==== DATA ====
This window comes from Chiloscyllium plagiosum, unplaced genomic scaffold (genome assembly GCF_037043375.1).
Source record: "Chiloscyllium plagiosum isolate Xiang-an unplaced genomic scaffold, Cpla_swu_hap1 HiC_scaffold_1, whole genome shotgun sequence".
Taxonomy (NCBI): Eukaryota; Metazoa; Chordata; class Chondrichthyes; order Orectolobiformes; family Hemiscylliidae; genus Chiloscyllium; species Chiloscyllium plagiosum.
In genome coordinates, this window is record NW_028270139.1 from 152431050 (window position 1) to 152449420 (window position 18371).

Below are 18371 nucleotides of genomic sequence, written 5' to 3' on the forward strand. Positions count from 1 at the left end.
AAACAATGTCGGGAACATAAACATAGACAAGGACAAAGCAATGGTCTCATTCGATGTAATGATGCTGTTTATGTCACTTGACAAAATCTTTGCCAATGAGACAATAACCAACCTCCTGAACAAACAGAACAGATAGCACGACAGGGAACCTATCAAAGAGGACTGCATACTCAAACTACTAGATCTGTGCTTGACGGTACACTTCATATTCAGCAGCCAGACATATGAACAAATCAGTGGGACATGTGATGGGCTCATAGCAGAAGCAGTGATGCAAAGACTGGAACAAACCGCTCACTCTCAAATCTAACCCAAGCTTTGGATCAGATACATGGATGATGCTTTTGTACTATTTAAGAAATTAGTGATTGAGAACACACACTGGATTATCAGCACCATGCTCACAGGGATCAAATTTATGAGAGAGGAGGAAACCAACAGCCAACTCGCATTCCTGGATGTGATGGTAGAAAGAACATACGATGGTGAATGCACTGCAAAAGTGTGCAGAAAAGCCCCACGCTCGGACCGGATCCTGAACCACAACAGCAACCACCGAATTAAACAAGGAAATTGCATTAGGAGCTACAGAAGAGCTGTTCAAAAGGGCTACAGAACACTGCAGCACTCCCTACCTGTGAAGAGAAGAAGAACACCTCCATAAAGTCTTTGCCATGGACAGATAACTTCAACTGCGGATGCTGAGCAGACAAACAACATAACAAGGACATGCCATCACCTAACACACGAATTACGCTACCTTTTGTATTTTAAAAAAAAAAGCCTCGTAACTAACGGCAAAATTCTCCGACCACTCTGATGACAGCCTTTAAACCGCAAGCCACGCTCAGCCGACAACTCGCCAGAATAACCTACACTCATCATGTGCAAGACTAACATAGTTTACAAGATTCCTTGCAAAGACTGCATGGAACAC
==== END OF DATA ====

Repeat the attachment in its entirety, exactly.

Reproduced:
This window comes from Chiloscyllium plagiosum, unplaced genomic scaffold (genome assembly GCF_037043375.1).
Source record: "Chiloscyllium plagiosum isolate Xiang-an unplaced genomic scaffold, Cpla_swu_hap1 HiC_scaffold_1, whole genome shotgun sequence".
Taxonomy (NCBI): Eukaryota; Metazoa; Chordata; class Chondrichthyes; order Orectolobiformes; family Hemiscylliidae; genus Chiloscyllium; species Chiloscyllium plagiosum.
In genome coordinates, this window is record NW_028270139.1 from 152431050 (window position 1) to 152449420 (window position 18371).

Below are 18371 nucleotides of genomic sequence, written 5' to 3' on the forward strand. Positions count from 1 at the left end.
AAACAATGTCGGGAACATAAACATAGACAAGGACAAAGCAATGGTCTCATTCGATGTAATGATGCTGTTTATGTCACTTGACAAAATCTTTGCCAATGAGACAATAACCAACCTCCTGAACAAACAGAACAGATAGCACGACAGGGAACCTATCAAAGAGGACTGCATACTCAAACTACTAGATCTGTGCTTGACGGTACACTTCATATTCAGCAGCCAGACATATGAACAAATCAGTGGGACATGTGATGGGCTCATAGCAGAAGCAGTGATGCAAAGACTGGAACAAACCGCTCACTCTCAAATCTAACCCAAGCTTTGGATCAGATACATGGATGATGCTTTTGTACTATTTAAGAAATTAGTGATTGAGAACACACACTGGATTATCAGCACCATGCTCACAGGGATCAAATTTATGAGAGAGGAGGAAACCAACAGCCAACTCGCATTCCTGGATGTGATGGTAGAAAGAACATACGATGGTGAATGCACTGCAAAAGTGTGCAGAAAAGCCCCACGCTCGGACCGGATCCTGAACCACAACAGCAACCACCGAATTAAACAAGGAAATTGCATTAGGAGCTACAGAAGAGCTGTTCAAAAGGGCTACAGAACACTGCAGCACTCCCTACCTGTGAAGAGAAGAAGAACACCTCCATAAAGTCTTTGCCATGGACAGATAACTTCAACTGCGGATGCTGAGCAGACAAACAACATAACAAGGACATGCCATCACCTAACACACGAATTACGCTACCTTTTGTATTTTAAAAAAAAAAGCCTCGTAACTAACGGCAAAATTCTCCGACCACTCTGATGACAGCCTTTAAACCGCAAGCCACGCTCAGCCGACAACTCGCCAGAATAACCTACACTCATCATGTGCAAGACTAACATAGTTTACAAGATTCCTTGCAAAGACTGCATGGAACAC